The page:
Innovation within the public sector, specifically governmental organizations, will slowly emerge as workplace culture shifts to a less authoritarian leadership-driven environment. In the public sector, older leadership regime protects the status quo, content with incremental changes, to preserve their status, trying to avoid major career-ending mistakes, and clinging to old skills in a rapidly shifting environment of new technologies and paradigms. Leadership will need to adapt to meet the needs of the workforce, as well as the needs of the organization as a whole. Leadership style changes are important, but more important is the cultivation of an inclusive, safe, collaborative team-based structure within the department.
While we have made great strides to create a diverse organization, inclusion is not yet a guarantee. Equality and inclusion are often granted as a matter of policy but few embrace it as a matter of culture and behavior. People want, need, and deserve validation. High psychological safety drives performance and innovation. Leaders must first ensure unconditional inclusion safety, which is the foundation of psychological safety, followed by granting learner safety.
Low employee engagement is a common problem in the public sector – according to Gallup, 71% of US government employees are disengaged, costing taxpayers $500 billion annually in lost productivity. The second stage is learner safety, and employees crave developmental opportunities and want to grow within an organization, in turn, they are much more likely to be engaged with their job and bring their best each day.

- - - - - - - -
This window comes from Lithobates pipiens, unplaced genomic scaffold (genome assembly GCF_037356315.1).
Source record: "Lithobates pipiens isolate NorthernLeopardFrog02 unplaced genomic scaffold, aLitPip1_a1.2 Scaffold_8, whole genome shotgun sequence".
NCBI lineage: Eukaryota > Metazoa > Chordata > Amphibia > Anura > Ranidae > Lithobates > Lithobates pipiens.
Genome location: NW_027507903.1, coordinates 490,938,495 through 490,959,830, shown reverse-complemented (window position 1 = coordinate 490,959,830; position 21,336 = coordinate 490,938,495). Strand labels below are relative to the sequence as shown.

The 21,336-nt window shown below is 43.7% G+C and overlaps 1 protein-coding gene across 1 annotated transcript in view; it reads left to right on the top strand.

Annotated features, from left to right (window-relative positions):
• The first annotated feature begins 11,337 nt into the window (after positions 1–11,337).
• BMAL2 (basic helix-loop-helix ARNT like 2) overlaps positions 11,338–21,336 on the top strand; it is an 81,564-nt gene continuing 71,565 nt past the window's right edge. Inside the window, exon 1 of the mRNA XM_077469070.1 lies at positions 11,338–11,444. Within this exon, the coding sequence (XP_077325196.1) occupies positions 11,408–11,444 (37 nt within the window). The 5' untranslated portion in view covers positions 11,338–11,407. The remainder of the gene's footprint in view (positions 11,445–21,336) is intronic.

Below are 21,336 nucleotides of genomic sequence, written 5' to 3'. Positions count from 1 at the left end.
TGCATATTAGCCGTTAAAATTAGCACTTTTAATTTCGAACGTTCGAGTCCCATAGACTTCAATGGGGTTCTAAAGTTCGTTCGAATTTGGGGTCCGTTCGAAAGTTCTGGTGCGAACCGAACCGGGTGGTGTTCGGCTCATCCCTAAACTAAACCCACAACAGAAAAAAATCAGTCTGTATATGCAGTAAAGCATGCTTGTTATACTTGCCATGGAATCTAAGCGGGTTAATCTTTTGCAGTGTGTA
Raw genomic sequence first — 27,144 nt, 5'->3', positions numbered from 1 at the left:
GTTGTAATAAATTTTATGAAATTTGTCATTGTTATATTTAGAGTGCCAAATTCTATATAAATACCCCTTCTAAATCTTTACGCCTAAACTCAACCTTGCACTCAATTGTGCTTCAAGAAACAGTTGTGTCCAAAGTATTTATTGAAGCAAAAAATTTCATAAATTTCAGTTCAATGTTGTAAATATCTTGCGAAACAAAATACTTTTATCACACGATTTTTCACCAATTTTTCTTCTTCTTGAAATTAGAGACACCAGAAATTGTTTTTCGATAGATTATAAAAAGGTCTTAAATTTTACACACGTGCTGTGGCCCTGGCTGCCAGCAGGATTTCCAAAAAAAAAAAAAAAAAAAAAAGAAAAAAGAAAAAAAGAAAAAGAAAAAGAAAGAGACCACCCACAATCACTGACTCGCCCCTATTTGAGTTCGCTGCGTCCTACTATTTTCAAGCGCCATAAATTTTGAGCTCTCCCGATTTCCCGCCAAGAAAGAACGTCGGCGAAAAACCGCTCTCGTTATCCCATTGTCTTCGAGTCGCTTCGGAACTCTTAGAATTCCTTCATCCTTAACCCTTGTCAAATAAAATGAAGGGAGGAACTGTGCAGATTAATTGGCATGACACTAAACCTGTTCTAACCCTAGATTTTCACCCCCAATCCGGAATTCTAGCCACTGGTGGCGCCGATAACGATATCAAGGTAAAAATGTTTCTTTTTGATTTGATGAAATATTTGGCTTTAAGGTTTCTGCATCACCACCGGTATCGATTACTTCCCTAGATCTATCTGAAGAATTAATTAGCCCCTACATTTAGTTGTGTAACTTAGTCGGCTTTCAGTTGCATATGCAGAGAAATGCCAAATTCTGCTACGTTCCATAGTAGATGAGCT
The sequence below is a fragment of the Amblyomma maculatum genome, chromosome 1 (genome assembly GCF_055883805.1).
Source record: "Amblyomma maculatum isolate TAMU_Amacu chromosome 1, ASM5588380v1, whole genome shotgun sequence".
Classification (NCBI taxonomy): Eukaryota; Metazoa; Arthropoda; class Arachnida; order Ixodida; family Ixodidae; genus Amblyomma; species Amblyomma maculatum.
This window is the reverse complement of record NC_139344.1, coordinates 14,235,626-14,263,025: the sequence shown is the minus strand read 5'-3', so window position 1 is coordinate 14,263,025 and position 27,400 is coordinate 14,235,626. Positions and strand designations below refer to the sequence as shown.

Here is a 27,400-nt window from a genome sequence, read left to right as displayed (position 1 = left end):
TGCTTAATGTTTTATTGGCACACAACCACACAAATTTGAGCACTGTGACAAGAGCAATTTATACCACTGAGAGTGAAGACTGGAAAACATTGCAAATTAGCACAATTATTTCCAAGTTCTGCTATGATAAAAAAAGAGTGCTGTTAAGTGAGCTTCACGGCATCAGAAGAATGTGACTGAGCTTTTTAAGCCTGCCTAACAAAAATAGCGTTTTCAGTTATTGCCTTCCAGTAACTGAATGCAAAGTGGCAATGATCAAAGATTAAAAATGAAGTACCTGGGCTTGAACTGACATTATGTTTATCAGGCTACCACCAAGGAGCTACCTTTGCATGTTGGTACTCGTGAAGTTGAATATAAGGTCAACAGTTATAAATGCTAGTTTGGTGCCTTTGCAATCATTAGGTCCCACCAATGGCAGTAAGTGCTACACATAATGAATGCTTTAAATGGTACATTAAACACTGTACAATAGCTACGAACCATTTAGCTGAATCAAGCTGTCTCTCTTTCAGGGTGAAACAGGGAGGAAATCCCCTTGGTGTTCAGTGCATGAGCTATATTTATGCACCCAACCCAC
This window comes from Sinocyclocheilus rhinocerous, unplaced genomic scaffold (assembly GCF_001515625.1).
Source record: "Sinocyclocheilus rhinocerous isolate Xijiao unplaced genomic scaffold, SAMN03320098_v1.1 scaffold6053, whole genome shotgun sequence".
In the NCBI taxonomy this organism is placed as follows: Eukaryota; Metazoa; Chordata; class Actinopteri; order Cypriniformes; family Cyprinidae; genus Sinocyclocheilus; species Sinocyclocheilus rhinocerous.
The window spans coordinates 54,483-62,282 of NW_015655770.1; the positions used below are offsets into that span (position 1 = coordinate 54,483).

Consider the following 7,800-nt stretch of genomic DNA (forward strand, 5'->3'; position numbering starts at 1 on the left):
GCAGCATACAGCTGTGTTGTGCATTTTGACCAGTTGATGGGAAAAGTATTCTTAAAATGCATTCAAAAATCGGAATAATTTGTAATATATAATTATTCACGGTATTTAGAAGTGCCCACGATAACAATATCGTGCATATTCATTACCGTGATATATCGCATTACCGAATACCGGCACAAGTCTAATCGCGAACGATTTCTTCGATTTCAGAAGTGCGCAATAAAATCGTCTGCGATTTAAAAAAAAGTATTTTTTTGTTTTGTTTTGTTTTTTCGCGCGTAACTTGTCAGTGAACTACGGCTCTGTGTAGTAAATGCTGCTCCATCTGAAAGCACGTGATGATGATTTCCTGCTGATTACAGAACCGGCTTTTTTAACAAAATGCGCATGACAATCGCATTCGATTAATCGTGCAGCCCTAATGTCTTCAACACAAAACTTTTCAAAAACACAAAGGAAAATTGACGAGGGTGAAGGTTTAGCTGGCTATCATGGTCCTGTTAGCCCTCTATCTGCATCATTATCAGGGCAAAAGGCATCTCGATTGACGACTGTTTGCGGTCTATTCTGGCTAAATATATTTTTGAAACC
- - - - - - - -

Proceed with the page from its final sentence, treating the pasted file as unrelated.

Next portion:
As employees grow beyond the apprenticeship nature of the learner safety stage they cross over to a contributor safety stage of self-directed performance where the organization trusts them to perform competently and respects their ability to create value, therefore becoming an earned privilege. In the final stage of psychological safety, challenger safety is based on earning the right to innovate based on a track record of performance, where the organization grants permission to challenge the status quo in good faith. Proactive, offensive innovation is a response to an opportunity and is attainable at the pinnacle of psychological safety. Without challenger safety, there is a high cost to curiosity and creativity, usually resulting in embarrassment and emotional pain. The process of challenging the status quo usually involves a degree of conflict, confrontation, and stress. Innovation is not comfortable or frictionless, and it is hard enough because there is no safety from failure. Innovation ultimately emerges from the process of inquiry through collaboration.
The key issue for innovation in government is cultivating an organizational structure capable of elevating cross-sector collaboration through encouraging less hierarchy and more organizational flattening, even if not structurally flat. Leaders must embrace the uncomfortable nature of disruptive questions, cultivate a climate necessary to encourage constructive dissent through challenger safety and endorse open, transparent organizational development. The barriers to innovation will not be the fears associated with risk-taking and how it will impact the budget but rather if we have an engaged workforce that feels valued and safe enough to share their creativity in hopes of innovating a better government.